DISRUPTIVE  TIG TECHNOLOGY

    Ph.  510.599.0575   Berkeley CA     email.  dgranett (at) dangyro (dot) com

 

 

 

 

 

1. Field of invention

 

The present invention relates to Gas tungsten arc welding (GTAW), also known as TIG welding which uses an electrical arc between a non-consumable tungsten electrode and the metal workpiece to produce a weld. The weld area and electrode are protected from oxidation or other atmospheric contamination by an inert shielding gas. Normally, a filler metal is used and this is fed either manually or by robot along the weld.

Often the tip of the electrode accidentally contacts the weld puddle thus fowling the tip by wetting it with molten workpiece metal, covering the point of the electrode, or it may otherwise require replacement. This causes delays in the work by requiring removal of the electrode and resharpening the tip on a grinder. During a workday, these occurrences can add up to much wasted time and effort and repeatedly interrupt the smooth workflow. Additionally regrinding of an electrode may introduce contamination from the grinder or from remaining chemicals previously adhering to the electrode.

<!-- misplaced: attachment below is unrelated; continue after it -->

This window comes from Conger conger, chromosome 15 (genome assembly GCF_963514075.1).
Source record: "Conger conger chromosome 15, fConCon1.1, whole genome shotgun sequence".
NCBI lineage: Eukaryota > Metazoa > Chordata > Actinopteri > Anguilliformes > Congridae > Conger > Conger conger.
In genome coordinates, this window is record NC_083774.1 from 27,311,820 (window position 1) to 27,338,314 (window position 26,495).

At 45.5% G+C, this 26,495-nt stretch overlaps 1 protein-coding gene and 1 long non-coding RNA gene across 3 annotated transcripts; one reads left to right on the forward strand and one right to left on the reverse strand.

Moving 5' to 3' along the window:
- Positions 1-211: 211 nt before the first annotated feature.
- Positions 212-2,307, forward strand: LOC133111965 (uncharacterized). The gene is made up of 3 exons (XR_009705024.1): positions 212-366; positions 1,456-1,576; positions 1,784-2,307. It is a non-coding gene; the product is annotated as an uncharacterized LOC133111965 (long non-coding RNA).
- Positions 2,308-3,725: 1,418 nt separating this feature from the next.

2.  Summary

 

The TIG torch of the present invention includes a plurality of spare electrodes held by a magazine or cylinder or other holder, each one containing multiple replacement electrodes and allowing fast ejection of a fouled, damaged, or worn electrode with a fresh replacement ready for use within seconds. Thus, the present invention completely eliminates the need to sharpen electrodes.

This invention will save a great amount of wasted time and energy by eliminating the interruptions traditionally caused by the repeated need to remove a faulty electrode and re-dress the tip before replacing it in the torch and continuing the job. Advantageously, by simply inserting a fresh magazine or cylindrical container full of spare electrodes, continuous uninterrupted welding can be realized, and efficiently completed fabrication jobs will result.

Additionally the present invention, by virtue of internally stored or externally attached plurality of spare electrodes allows replacement of the deficient electrode by a fresh pre-sharpened electrode within a few seconds. The ejected electrodes can be recycled and fresh supplies of cylindrical or spring loaded magazines pre-filled with pre-sharpened electrodes can be purchased at welding supply outlets.

Another object is to provide disposable electrodes which are factory preground to a precise point angle with absolute assurance that there is no point surface contamination.

 

  Alternate systems   

Cylinder electrode cartridge            Spring loaded magazine